Following much speculation about how Halloween would move forward in Boston this year, Mayor Martin J. Walsh announced Tuesday that trick-or-treating would be permitted in the city on Saturday, Oct. 31, but he is urging residents to use extra precautions in celebrating the holiday to keep themselves and others safe.
“Halloween is one of the best nights, and what’s most important this year is that any person participating in activities does so in a way that is safe for not only themselves, but also their neighbors and community,” Mayor Walsh said in a press release. “We’re asking people to take the extra precautions that are necessary this year, including avoiding direct contact with trick-or-treaters, wearing masks at all times, washing hands before eating any treats, and avoiding attending or hosting gatherings.”
Tips that Mayor Walsh offered for safe trick-or-treating include engaging in the activity with only immediate family members; avoiding direct contact with others while passing out candy; wearing a face-covering (besides a traditional Halloween mask); maintaining at least 6 feet distance from individuals who aren’t family members; and regularly using hand sanitizer when coming into contact with other individuals and objects.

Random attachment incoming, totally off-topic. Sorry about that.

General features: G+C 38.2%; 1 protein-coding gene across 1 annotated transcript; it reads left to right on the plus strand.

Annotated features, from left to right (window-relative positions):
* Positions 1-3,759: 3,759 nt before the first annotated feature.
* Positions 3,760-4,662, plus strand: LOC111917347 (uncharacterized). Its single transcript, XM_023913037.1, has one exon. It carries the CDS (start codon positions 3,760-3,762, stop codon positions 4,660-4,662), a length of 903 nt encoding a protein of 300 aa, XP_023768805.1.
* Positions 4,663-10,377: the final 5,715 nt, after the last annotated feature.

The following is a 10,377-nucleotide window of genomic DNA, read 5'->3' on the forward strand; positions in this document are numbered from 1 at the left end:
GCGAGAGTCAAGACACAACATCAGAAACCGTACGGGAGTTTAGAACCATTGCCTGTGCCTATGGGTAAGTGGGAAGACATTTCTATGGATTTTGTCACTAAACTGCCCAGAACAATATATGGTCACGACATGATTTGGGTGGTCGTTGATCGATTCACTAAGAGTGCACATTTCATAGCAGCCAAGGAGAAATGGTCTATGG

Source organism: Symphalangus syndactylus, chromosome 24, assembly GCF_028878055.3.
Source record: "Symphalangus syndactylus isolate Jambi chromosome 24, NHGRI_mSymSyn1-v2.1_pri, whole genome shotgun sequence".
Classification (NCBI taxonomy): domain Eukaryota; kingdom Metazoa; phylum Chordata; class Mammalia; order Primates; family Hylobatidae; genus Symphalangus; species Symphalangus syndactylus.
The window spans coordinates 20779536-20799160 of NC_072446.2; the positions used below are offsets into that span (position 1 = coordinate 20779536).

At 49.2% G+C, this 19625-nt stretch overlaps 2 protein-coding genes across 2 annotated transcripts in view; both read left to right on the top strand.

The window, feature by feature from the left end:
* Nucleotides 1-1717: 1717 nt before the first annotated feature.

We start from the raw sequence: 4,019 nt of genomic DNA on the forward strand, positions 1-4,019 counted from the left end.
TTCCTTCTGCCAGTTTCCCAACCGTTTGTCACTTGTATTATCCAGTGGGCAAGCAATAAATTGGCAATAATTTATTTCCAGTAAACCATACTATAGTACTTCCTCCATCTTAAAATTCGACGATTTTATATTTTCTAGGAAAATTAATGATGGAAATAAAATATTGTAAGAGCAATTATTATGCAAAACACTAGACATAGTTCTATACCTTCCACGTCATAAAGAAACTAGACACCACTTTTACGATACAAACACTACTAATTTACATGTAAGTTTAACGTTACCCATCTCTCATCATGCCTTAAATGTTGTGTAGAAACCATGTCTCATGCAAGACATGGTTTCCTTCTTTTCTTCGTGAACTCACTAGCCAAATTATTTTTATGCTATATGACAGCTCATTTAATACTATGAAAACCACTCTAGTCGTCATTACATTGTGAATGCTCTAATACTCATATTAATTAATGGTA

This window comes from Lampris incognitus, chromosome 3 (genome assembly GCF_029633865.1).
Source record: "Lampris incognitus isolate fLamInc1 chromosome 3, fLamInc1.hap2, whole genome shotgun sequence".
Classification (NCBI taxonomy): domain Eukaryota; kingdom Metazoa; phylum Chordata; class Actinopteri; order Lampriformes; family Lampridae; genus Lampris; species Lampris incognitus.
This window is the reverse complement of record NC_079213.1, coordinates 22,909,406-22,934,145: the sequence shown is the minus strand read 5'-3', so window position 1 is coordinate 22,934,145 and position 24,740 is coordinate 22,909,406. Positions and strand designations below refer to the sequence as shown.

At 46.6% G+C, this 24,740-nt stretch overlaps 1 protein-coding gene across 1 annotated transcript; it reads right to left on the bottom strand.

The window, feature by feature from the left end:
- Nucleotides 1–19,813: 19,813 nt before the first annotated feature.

Besides avoiding direct contact with trick-or-treaters, Mayor Walsh also advised washing your hands before handling treats, as well as setting up a “station” outdoors for the distribution of individually wrapped bags of treats.
In addition, the Boston Public Health Commission is advising residents “to find safer, alternative or virtual ways to have fun this season,” including carving or decorating pumpkins; decorating your home; participating in a virtual costume contest; and holding a trick-or-treat scavenger hunt at home.
The BPHC is also urging all residents to comply with existing public safety guidelines in all Halloween activities, and avoid large parties or gatherings, as well as crowded areas.
Rob Whitney, chair of the Beacon Hill Civic Association board of directors, said trick-or-treating in Louisburg Square, where residents traditionally go all out for the occasion, isn’t happening this year, and he encourages trick-or-treaters who do go out on Halloween in the neighborhood this year to adhere closely to the guidelines recommended by Mayor Walsh and the BPHC.
In keeping with safety precautions, his family has found a creative alternative to traditional trick-or-treating this year, Whitney said, where rather than going door to door throughout the neighborhood, they and five other families instead “will trick or tear each other.”
Meanwhile, Whitney urges would-be trick-or-treaters to instead celebrate Halloween safely at home with two Civic Association-sponsored events – Virtual Halloween on the Hill for Kids on Friday, Oct. 30, at 4:30 p.m., and Virtual Halloween on the Hill for Grown Ups on Oct. 30 at 5:30 p.m.
Visit bhcivic.org for more details and to register for both events.